Pure Hockey Shin Guard Guide
Hockey shin guards are arguably the piece of protective gear that is most influenced by personal preference. Finding a the right size and model is weighted heavily on your preferences, playing style and how you wear the pads. Some players prefer to wear their shin pads over the tongue of their skates, while others prefer to have the tongues in front. The former allows players to comfortably wear a slightly longer shin guard.
Finding the correct hockey shin guard is just like anything else — your play style and needs influence the decision of what model is best for you. Generally speaking, many defensemen choose a wider, bulkier pad for more shot blocking surface and additional protection. On the other hand, many forwards prefer a lower profile, tighter to the leg and lighter pad. These are simply tendencies and don't imply that a defensemen should buy one type of hockey pad and a forward should always buy another.
When trying on hockey shin pads, it is a good idea to have your skates with you. Its tough to tell what the proper length of pad is without the skate on. You want to see where the shin guard fits in comparison to your skate tongue. You also want the pad to have a small gap if you wear it behind your skate tongue or if you put the skate tongue under the pad, you can usually go up an extra inch in size. Anything longer and your stride will be hindered. Each stride your foot will end up moving the pad up and out of place.
To get the correct size hockey shin guard, you'll want to measure your shin. With your foot flat on the ground, measure from your ankle up to the middle of your kneecap. This measurement will give you an approximation of your proper size. As mentioned above, if you wear your shin pads on top of the skate tongues, bump the size up an inch. Once you have the correct size, there are a couple keys to ensure proper fit. The first is that you want to make sure your kneecap sits securely in the donut of the knee. The second thing is to make sure it doesn't come too far down your leg. With your skate on, you want to lean forward, simulating the flex of your foot during a hockey stride and make sure that the shin guard does not move. You do not want your skate to displace the pad, it should always remain with your knee in the donut.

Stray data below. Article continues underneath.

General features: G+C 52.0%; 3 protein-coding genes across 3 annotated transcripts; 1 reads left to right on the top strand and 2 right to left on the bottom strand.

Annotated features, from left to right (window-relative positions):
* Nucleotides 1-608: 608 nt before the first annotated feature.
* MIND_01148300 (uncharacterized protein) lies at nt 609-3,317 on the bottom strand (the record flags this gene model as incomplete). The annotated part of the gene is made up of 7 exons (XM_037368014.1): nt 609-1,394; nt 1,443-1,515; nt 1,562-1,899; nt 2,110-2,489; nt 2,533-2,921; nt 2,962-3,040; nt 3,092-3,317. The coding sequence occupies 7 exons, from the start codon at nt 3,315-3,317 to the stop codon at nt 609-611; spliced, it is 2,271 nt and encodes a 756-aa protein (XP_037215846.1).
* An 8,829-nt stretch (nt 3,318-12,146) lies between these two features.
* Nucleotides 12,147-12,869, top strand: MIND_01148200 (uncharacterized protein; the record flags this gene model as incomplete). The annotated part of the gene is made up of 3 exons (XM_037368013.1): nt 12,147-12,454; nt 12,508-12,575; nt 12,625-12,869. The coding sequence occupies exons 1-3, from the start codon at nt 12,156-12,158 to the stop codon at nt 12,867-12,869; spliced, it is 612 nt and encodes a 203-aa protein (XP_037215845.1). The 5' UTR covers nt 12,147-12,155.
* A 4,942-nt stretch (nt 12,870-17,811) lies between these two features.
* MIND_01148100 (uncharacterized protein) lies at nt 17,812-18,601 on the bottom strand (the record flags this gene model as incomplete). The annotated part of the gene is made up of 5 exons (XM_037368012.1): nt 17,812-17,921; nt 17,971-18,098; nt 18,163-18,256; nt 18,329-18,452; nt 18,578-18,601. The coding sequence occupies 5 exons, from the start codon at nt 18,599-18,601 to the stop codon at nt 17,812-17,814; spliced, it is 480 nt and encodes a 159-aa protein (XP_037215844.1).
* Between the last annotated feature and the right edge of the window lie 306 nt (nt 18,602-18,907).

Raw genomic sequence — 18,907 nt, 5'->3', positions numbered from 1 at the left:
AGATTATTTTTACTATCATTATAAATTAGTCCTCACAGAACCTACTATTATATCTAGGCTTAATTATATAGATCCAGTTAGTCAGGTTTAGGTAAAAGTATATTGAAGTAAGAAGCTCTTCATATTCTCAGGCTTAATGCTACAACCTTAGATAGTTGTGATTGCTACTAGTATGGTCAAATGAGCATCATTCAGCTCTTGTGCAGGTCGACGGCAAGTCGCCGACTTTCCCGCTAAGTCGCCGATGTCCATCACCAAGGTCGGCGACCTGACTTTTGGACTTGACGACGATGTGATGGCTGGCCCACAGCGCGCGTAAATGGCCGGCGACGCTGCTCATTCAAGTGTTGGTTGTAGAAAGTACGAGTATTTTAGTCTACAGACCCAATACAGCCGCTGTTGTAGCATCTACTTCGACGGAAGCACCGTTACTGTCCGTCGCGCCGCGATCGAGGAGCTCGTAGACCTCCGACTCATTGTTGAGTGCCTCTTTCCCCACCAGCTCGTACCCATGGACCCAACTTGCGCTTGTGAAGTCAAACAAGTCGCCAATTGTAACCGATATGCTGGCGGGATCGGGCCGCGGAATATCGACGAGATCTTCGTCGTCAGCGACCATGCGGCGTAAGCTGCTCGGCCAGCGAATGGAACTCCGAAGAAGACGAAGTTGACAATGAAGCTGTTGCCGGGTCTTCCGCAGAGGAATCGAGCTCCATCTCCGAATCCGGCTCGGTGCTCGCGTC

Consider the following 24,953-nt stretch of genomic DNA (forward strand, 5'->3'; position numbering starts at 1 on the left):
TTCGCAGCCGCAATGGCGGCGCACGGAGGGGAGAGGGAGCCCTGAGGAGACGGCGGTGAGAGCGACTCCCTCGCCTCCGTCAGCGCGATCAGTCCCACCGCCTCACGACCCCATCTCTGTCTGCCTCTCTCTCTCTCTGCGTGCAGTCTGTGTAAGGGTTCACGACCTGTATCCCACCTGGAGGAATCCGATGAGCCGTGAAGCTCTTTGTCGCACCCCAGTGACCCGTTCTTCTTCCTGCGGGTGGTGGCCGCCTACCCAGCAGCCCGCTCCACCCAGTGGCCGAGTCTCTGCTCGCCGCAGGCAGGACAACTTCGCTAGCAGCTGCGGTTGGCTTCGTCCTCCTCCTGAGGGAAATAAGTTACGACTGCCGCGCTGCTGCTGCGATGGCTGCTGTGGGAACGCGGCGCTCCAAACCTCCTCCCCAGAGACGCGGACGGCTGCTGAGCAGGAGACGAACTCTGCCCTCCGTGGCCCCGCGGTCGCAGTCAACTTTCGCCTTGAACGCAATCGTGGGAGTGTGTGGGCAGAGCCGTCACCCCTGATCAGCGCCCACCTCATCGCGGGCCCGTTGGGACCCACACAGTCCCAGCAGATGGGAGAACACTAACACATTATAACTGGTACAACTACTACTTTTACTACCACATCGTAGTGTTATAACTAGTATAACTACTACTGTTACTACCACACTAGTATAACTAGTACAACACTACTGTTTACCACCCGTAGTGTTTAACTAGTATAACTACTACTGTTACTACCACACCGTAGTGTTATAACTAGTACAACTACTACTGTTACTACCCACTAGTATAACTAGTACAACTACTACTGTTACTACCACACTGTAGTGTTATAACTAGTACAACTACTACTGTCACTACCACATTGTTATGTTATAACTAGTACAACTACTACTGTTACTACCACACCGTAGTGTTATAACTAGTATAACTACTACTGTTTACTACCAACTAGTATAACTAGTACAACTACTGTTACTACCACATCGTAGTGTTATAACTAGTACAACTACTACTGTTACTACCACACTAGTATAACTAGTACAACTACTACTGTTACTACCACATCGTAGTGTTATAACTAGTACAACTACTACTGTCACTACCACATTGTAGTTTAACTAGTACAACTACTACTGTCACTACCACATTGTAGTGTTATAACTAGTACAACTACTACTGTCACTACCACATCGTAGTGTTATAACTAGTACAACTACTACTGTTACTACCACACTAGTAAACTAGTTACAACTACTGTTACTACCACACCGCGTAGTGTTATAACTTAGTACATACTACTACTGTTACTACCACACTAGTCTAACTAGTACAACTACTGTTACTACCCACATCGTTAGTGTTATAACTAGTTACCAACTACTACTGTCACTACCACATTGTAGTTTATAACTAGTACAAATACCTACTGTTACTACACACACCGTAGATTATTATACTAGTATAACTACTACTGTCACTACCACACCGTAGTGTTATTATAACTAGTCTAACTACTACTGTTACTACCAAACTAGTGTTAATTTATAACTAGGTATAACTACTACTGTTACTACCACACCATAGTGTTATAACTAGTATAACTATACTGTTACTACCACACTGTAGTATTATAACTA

The rest of the fitting is all personal preference and making decisions based on the properties of each individual model of hockey shin guard. Think about things like how wide of a pad do you want/need, how close to or “deep” on your leg do you want the pad to sit and how much protection do you need for your level of play. Of course, money is a factor, too, because it always is. You may also want to continue the comfort and fit you have currently, so understanding which shin pad is most similar to your current pair of shin pads is a good idea as well - just ask your local Pure Hockey store employee or call/write to our Customer Service group and we will be happy to help you out!
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